April 04, 2017
This means war!
It is easy to dismiss the war threats over Gibraltar as a tempest in a teacup, and Theresa May has laughed off the suggestion that she might go to war over Gibraltar. To us, however, the controversy started by the former Tory leader Michael (now Lord) Howard, points to a real risk that the Brexit negotiations could be derailed over Gibraltar, and that the failure to reach an agreement on the future EU/UK relation could have serious consequences. We can envisage the following sequence of events:
- the UK refuses to negotiate a separate status for Gibraltar as set out by the EU at Spain's behest;
- on account of Gibraltar's airport, Spain blocks the air traffic part of either the Brexit transitional agreement - by convincing the rest of the Council - or the ultimate free-trade agreement with the UK;
- air traffic between the UK and the EU is seriously disrupted as a result, either in 2019, or at the end of the transitional period two to five years later;
- English politicians and tabloids construe this as a 'blockade' of the UK by Spain over Gibraltar;
- a 'blockade' is a classic example of casus belli - Lord Howard gets his punitive expedition on Spain.
These events are not likely, but it is not out of the question either given the rhetoric of the past week-end. If the rest of the Council overrules Spain on the transitional agreement, Spain might even adopt an 'empty chair' policy in protest for the EU's lack of solidarity.
The Council's negotiating guidelines reflect Spain's position that the future relations of the EU with the UK and with Gibraltar must be subject to separate agreements. As Spain's foreign minister Alfonso Dastis put it in an interview with El País over the week-end:
"when the UK exits the EU, the EU partner will be Spain, and in the case of Gibraltar the EU is therefore obliged to take Spain's side"
When Spain joined the EEC in 1986, it had to accept the status of Gibraltar, as the UK had been in the EEC for 13 years prior. But now that the UK is leaving the EU the tables are turned. The rest of the EU council could overrule Spain on Gibraltar in the Brexit agreement and transitional arrangement, which will be agreed under qualified majority voting. However, in that case Spain would most likely use its veto on the future relation of the UK (and Gibraltar) with the EU, which will almost certainly require unanimity. This would be a more serious veto, and harder to overturn, than that of the Netherlands on the Ukraine association agreement, or of Wallonia on CETA.
Now, while Dastis has denied any talk of a Spanish veto, Spain has shown its willingness to be a nuisance to the other 27 - now 26 - EU member states by blocking otherwise reasonable EU legislation, over Gibraltar. As we noted six weeks ago from this FT story, Spain has blocked revisions of the EU aviation agreements for four years now, on the issue of whether they would apply to Gibraltar's airport which Spain claims was built on no-man's land, outside Gibraltar's territory. It is worth noting that Mariano Rajoy has taken a noticeably less compromising stance to Gibraltar than his Socialist predecessor José Luis Rodríguez Zapatero did. This background article by the deputy chief minister of Gibraltar Joseph García notes that in 2004 Zapatero encouraged a three-way forum involving the UK, Gibraltar and Spain. In 2011, immediately after taking office, Rajoy's conservative government abandoned this forum.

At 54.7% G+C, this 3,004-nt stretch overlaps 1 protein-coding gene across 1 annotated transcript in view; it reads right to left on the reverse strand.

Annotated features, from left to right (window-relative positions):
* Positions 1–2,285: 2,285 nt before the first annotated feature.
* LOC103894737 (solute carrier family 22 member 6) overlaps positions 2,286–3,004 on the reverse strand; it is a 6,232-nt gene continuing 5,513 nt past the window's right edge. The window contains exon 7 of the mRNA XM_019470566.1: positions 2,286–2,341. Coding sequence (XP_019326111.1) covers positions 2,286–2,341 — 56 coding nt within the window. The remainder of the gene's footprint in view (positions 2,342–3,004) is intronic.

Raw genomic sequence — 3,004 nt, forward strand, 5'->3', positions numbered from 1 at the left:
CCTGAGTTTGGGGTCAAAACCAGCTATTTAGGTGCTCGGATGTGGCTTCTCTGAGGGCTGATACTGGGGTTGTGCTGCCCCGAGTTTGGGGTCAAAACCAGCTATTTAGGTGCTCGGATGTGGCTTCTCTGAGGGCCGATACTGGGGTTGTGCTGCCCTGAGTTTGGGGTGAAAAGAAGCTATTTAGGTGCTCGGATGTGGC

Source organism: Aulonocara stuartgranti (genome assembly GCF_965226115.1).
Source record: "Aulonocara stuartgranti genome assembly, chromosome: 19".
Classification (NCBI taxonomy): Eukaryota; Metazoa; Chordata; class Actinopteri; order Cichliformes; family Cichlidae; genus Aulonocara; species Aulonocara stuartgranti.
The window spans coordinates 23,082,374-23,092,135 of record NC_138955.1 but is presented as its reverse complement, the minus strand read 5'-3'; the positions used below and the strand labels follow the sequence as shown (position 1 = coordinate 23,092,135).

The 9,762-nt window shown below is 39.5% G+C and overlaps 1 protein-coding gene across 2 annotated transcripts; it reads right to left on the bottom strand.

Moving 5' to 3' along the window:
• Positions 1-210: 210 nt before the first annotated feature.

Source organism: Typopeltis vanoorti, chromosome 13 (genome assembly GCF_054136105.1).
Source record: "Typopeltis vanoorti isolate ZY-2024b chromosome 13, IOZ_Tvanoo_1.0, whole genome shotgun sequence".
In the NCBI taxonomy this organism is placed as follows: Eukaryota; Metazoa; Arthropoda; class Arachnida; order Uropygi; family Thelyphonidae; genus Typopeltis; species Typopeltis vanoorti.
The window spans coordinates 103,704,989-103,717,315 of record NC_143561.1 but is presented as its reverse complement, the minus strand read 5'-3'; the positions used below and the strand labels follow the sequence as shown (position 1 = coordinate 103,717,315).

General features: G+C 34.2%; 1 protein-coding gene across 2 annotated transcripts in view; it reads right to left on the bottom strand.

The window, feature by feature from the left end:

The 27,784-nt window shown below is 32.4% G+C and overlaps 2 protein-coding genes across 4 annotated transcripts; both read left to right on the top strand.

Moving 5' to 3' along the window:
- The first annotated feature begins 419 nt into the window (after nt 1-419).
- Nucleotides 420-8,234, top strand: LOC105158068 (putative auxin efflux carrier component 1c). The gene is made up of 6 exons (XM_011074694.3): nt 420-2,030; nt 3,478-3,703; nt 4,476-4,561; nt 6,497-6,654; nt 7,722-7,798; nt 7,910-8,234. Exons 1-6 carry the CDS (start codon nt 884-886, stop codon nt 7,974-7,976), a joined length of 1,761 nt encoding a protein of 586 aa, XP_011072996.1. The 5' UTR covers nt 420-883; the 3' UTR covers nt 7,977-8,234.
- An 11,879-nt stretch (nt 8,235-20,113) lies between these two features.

Ryanair has been quite vociferous in warning about the consequences of a failure to agree an air traffic agreement that would apply between the UK and the EU after Brexit. We have heard informed opinions that, at worst, the UK could fall back on bilateral aviation agreements with individual member states, predating the EU's single European sky. However, just last week-end Bloomberg had a Ryanair executive warning that the UK cannot simply go back to bilateral agreements. The reason, as far as we can make it out, is that a 2002 ECJ ruling found that bilateral agreements were contrary to the freedom of establishment in the EU treaties. This can be remedied by amending the bilateral agreements to make them apply to EU carriers regardless of their nationality, or by the EU negotiating a new horizontal agreement with the UK on behalf of all member states. Spain would probably demand that this excludes Gibraltar, though. In addition, some air traffic matters regulated by the old bilateral agreements are now exclusive EU competences. Since the UK intends to get out of the jurisdiction of the ECJ, this all becomes problematic post-Brexit. The outcome could well be a severe restriction of air traffic between the UK and the EU, and Ryanair is urging an agreement within the 2017 calendar year in order to prevent disruption of air travel in 2019, as airline planning has long lead times of at least a year.
Considering that British Airways and Iberia have actually merged into IAG, one would expect that an aviation agreement would be in the mutual interest of Spain and the UK, but who knows whether Gibraltar will intrude.